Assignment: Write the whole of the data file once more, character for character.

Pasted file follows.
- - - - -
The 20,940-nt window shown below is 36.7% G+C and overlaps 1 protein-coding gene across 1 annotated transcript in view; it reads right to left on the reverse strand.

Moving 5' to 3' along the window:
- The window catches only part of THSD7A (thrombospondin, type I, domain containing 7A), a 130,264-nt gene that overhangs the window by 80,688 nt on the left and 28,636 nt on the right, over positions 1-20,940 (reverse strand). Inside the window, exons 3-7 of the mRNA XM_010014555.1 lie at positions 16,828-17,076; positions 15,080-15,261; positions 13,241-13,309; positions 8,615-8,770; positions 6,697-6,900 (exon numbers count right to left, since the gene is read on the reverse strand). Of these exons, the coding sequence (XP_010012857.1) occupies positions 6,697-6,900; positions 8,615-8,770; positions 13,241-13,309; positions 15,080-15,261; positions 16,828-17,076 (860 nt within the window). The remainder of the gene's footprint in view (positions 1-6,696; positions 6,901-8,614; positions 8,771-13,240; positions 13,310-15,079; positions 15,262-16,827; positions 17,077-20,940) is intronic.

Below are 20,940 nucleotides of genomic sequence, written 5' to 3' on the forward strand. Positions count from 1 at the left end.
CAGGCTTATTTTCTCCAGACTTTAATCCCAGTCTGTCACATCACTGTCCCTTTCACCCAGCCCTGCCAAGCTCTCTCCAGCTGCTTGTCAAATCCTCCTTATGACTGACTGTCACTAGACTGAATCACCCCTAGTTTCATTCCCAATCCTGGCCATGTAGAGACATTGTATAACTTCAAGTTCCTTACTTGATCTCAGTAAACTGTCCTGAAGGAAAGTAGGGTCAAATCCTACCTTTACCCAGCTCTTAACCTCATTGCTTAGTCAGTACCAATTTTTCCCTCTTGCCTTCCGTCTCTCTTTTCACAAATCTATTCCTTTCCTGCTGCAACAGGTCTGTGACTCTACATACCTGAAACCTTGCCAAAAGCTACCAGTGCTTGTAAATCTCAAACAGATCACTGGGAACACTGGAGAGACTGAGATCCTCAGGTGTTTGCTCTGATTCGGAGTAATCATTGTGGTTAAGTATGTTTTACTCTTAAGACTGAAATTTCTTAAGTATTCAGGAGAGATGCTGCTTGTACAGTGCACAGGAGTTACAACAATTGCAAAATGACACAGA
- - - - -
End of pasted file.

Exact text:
The 20,940-nt window shown below is 36.7% G+C and overlaps 1 protein-coding gene across 1 annotated transcript in view; it reads right to left on the reverse strand.

Moving 5' to 3' along the window:
- The window catches only part of THSD7A (thrombospondin, type I, domain containing 7A), a 130,264-nt gene that overhangs the window by 80,688 nt on the left and 28,636 nt on the right, over positions 1-20,940 (reverse strand). Inside the window, exons 3-7 of the mRNA XM_010014555.1 lie at positions 16,828-17,076; positions 15,080-15,261; positions 13,241-13,309; positions 8,615-8,770; positions 6,697-6,900 (exon numbers count right to left, since the gene is read on the reverse strand). Of these exons, the coding sequence (XP_010012857.1) occupies positions 6,697-6,900; positions 8,615-8,770; positions 13,241-13,309; positions 15,080-15,261; positions 16,828-17,076 (860 nt within the window). The remainder of the gene's footprint in view (positions 1-6,696; positions 6,901-8,614; positions 8,771-13,240; positions 13,310-15,079; positions 15,262-16,827; positions 17,077-20,940) is intronic.

Below are 20,940 nucleotides of genomic sequence, written 5' to 3' on the forward strand. Positions count from 1 at the left end.
CAGGCTTATTTTCTCCAGACTTTAATCCCAGTCTGTCACATCACTGTCCCTTTCACCCAGCCCTGCCAAGCTCTCTCCAGCTGCTTGTCAAATCCTCCTTATGACTGACTGTCACTAGACTGAATCACCCCTAGTTTCATTCCCAATCCTGGCCATGTAGAGACATTGTATAACTTCAAGTTCCTTACTTGATCTCAGTAAACTGTCCTGAAGGAAAGTAGGGTCAAATCCTACCTTTACCCAGCTCTTAACCTCATTGCTTAGTCAGTACCAATTTTTCCCTCTTGCCTTCCGTCTCTCTTTTCACAAATCTATTCCTTTCCTGCTGCAACAGGTCTGTGACTCTACATACCTGAAACCTTGCCAAAAGCTACCAGTGCTTGTAAATCTCAAACAGATCACTGGGAACACTGGAGAGACTGAGATCCTCAGGTGTTTGCTCTGATTCGGAGTAATCATTGTGGTTAAGTATGTTTTACTCTTAAGACTGAAATTTCTTAAGTATTCAGGAGAGATGCTGCTTGTACAGTGCACAGGAGTTACAACAATTGCAAAATGACACAGA